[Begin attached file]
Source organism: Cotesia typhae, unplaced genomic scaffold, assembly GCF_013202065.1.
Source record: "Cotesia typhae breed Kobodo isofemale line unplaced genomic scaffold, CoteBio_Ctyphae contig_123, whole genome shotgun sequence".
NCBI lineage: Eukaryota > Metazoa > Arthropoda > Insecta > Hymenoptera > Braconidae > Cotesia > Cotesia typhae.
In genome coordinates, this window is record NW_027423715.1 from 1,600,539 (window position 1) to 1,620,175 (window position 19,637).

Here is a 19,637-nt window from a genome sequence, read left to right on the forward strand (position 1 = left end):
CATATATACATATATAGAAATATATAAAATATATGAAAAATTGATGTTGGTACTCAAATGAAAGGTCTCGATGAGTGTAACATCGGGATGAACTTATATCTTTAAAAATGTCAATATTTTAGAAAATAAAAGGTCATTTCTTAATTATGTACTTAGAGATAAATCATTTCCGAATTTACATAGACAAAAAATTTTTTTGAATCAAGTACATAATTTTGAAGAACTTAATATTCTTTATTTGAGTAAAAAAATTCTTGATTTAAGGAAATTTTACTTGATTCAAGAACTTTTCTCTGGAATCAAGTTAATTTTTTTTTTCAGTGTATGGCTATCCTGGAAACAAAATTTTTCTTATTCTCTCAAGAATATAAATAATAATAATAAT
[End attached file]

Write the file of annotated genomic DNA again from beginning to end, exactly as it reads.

Source organism: Cotesia typhae, unplaced genomic scaffold, assembly GCF_013202065.1.
Source record: "Cotesia typhae breed Kobodo isofemale line unplaced genomic scaffold, CoteBio_Ctyphae contig_123, whole genome shotgun sequence".
NCBI lineage: Eukaryota > Metazoa > Arthropoda > Insecta > Hymenoptera > Braconidae > Cotesia > Cotesia typhae.
In genome coordinates, this window is record NW_027423715.1 from 1,600,539 (window position 1) to 1,620,175 (window position 19,637).

Here is a 19,637-nt window from a genome sequence, read left to right on the forward strand (position 1 = left end):
CATATATACATATATAGAAATATATAAAATATATGAAAAATTGATGTTGGTACTCAAATGAAAGGTCTCGATGAGTGTAACATCGGGATGAACTTATATCTTTAAAAATGTCAATATTTTAGAAAATAAAAGGTCATTTCTTAATTATGTACTTAGAGATAAATCATTTCCGAATTTACATAGACAAAAAATTTTTTTGAATCAAGTACATAATTTTGAAGAACTTAATATTCTTTATTTGAGTAAAAAAATTCTTGATTTAAGGAAATTTTACTTGATTCAAGAACTTTTCTCTGGAATCAAGTTAATTTTTTTTTTCAGTGTATGGCTATCCTGGAAACAAAATTTTTCTTATTCTCTCAAGAATATAAATAATAATAATAAT